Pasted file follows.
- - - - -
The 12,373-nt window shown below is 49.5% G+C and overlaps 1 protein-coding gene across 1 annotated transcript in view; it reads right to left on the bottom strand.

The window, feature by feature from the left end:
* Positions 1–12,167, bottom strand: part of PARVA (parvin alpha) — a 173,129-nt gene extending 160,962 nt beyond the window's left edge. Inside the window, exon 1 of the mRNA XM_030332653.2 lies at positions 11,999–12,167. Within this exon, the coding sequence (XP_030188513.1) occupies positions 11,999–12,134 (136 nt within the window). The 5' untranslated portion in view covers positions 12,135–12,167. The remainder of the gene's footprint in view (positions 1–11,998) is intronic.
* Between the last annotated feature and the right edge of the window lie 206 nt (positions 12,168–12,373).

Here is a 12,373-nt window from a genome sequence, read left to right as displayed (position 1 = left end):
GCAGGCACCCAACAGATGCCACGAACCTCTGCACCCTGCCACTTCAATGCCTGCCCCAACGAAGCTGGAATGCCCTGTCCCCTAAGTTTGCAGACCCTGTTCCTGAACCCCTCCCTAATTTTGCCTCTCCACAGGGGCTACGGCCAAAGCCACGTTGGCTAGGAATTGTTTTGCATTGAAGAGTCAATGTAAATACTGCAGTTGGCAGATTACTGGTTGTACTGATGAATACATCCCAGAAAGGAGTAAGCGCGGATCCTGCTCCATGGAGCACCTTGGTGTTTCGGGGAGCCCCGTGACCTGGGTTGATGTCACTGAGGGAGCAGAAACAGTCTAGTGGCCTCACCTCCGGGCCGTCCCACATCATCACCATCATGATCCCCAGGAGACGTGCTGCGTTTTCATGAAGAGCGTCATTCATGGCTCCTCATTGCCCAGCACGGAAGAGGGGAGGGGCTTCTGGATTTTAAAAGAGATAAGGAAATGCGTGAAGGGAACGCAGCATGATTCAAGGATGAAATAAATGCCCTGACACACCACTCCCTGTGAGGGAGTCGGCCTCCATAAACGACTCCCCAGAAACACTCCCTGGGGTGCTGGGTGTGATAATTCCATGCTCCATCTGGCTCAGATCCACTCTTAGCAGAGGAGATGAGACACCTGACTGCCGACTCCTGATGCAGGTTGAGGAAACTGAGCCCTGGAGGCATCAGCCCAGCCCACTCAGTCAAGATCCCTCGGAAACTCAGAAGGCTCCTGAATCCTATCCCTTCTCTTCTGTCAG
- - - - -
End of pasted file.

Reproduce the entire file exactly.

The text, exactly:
The 12,373-nt window shown below is 49.5% G+C and overlaps 1 protein-coding gene across 1 annotated transcript in view; it reads right to left on the bottom strand.

The window, feature by feature from the left end:
* Positions 1–12,167, bottom strand: part of PARVA (parvin alpha) — a 173,129-nt gene extending 160,962 nt beyond the window's left edge. Inside the window, exon 1 of the mRNA XM_030332653.2 lies at positions 11,999–12,167. Within this exon, the coding sequence (XP_030188513.1) occupies positions 11,999–12,134 (136 nt within the window). The 5' untranslated portion in view covers positions 12,135–12,167. The remainder of the gene's footprint in view (positions 1–11,998) is intronic.
* Between the last annotated feature and the right edge of the window lie 206 nt (positions 12,168–12,373).

Here is a 12,373-nt window from a genome sequence, read left to right as displayed (position 1 = left end):
GCAGGCACCCAACAGATGCCACGAACCTCTGCACCCTGCCACTTCAATGCCTGCCCCAACGAAGCTGGAATGCCCTGTCCCCTAAGTTTGCAGACCCTGTTCCTGAACCCCTCCCTAATTTTGCCTCTCCACAGGGGCTACGGCCAAAGCCACGTTGGCTAGGAATTGTTTTGCATTGAAGAGTCAATGTAAATACTGCAGTTGGCAGATTACTGGTTGTACTGATGAATACATCCCAGAAAGGAGTAAGCGCGGATCCTGCTCCATGGAGCACCTTGGTGTTTCGGGGAGCCCCGTGACCTGGGTTGATGTCACTGAGGGAGCAGAAACAGTCTAGTGGCCTCACCTCCGGGCCGTCCCACATCATCACCATCATGATCCCCAGGAGACGTGCTGCGTTTTCATGAAGAGCGTCATTCATGGCTCCTCATTGCCCAGCACGGAAGAGGGGAGGGGCTTCTGGATTTTAAAAGAGATAAGGAAATGCGTGAAGGGAACGCAGCATGATTCAAGGATGAAATAAATGCCCTGACACACCACTCCCTGTGAGGGAGTCGGCCTCCATAAACGACTCCCCAGAAACACTCCCTGGGGTGCTGGGTGTGATAATTCCATGCTCCATCTGGCTCAGATCCACTCTTAGCAGAGGAGATGAGACACCTGACTGCCGACTCCTGATGCAGGTTGAGGAAACTGAGCCCTGGAGGCATCAGCCCAGCCCACTCAGTCAAGATCCCTCGGAAACTCAGAAGGCTCCTGAATCCTATCCCTTCTCTTCTGTCAG